So I was doing my normal blog writing this week, and as I was proofreading through one of my blog posts I noticed that I had mistakenly used the word “no” in a place where “know” should have been used. I have to say that I may not be the greatest of spellers, but I have never had a hard time with using the correct forms of various like-sounding words such as two, too, to – or know, no – or pair, pear, pare. As I thought about why this may have happened, it dawned on me that my texting is beginning to influence my brains typing process.
When you text (or in some cases tweet), you are going to be shortening your typing strokes and hope that the recipient will understand the meaning based on the context. Many times, someone will “no” what I mean when I type the shorter version of the like-sounding word and therefore I choose to use the shorter version. Since you are limited on the amount of characters you can use in a given message, you use a vast array of abbreviations. Many times, it is just plain quicker to type the shorter version as well.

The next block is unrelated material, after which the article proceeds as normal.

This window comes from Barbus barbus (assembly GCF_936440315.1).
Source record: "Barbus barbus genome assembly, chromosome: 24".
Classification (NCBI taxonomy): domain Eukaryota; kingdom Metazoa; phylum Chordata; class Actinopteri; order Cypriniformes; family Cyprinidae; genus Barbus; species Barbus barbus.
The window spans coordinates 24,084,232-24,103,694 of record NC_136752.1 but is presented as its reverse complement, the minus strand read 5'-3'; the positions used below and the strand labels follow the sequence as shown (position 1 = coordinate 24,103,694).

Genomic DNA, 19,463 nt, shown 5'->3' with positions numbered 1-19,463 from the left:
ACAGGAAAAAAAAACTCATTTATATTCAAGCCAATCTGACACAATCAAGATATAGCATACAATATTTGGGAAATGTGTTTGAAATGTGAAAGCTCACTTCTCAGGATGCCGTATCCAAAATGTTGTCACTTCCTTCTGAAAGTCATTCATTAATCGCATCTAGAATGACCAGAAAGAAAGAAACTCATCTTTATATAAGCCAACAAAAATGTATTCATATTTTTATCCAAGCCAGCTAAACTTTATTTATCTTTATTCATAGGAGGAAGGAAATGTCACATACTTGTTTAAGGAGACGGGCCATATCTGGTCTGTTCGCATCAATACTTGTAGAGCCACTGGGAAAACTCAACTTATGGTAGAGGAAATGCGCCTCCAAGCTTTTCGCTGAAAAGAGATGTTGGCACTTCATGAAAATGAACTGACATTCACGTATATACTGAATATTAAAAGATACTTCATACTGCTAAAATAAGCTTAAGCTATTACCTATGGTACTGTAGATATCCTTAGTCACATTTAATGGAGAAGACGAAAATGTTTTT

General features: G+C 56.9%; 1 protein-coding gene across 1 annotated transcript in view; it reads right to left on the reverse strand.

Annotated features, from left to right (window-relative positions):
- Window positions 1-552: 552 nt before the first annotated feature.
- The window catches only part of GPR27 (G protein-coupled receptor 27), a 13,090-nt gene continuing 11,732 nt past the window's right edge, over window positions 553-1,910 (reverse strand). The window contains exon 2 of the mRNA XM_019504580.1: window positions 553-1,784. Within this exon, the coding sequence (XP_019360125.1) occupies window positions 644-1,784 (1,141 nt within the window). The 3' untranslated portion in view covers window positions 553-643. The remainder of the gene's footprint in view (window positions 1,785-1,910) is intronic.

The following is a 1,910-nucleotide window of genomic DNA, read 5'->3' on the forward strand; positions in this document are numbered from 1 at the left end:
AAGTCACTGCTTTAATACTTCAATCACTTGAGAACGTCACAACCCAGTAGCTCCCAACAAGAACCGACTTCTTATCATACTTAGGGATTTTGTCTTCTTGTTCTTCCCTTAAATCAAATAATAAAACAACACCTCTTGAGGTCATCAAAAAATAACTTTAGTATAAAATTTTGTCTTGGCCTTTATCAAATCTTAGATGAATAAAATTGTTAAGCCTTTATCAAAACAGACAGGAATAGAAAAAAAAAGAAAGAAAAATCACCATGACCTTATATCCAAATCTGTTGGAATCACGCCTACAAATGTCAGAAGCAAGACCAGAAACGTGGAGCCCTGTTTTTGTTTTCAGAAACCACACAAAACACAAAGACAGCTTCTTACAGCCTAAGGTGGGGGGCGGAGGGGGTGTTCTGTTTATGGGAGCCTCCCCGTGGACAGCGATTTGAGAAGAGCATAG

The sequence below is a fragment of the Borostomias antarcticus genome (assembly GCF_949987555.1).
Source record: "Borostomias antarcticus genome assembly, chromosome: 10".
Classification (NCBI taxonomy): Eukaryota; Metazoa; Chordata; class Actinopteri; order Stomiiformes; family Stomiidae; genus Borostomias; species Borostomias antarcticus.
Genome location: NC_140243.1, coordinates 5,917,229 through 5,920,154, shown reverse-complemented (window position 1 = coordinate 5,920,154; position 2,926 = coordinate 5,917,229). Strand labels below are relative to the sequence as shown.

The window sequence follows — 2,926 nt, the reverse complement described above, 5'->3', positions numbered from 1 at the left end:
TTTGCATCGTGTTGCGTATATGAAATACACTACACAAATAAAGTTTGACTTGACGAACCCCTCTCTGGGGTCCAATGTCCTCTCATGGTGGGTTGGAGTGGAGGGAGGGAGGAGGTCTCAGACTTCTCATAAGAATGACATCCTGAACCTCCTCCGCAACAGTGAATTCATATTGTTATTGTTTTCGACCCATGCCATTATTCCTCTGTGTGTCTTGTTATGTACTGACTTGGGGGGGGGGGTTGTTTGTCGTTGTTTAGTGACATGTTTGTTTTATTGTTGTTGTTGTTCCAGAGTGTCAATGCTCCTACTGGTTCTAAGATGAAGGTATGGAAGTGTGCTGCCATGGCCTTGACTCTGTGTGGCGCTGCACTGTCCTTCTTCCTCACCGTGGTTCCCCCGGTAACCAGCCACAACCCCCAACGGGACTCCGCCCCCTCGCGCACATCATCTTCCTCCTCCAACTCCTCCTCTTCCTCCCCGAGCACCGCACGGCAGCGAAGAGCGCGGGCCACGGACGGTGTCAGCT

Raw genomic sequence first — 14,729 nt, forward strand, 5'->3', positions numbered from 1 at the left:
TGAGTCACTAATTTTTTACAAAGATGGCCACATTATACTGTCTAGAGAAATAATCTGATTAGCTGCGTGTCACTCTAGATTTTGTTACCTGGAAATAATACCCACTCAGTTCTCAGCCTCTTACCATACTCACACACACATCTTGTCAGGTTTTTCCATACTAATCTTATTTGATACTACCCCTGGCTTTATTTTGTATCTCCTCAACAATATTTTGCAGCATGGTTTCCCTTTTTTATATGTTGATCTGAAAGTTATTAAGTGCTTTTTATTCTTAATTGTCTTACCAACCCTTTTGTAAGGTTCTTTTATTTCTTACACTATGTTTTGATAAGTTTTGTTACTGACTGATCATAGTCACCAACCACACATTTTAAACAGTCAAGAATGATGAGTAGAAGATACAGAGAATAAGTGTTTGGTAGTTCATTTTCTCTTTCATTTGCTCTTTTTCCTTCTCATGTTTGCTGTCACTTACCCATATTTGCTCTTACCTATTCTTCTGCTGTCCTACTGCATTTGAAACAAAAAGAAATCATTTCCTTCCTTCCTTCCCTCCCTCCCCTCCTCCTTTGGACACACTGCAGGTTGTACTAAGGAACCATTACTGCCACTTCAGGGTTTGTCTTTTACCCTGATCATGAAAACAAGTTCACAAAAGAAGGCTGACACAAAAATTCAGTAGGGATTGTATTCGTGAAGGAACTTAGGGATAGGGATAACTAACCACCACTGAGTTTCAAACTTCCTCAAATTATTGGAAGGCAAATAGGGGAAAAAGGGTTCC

Is texting causing our content to suffer?
The one simple reminder that comes into place is be sure to proofread all of your emails, blogposts, and marketing materials. Sure you can likely get the same point across with using the incorrect shortened form of a word, but on a medium that is not limited by characters, you should always use the correct form of a word. Do not replace “you” with “u”.
Sure texting has become an extremely valuable medium for contacting individuals, but be sure to separate the quality of writing used in your texting life, with the quality of writing used in your professional life. Your business’ image is dependent on everything you do in life, every email you send, every blog post you write. Make sure that you market your image correctly with proper writing techniques.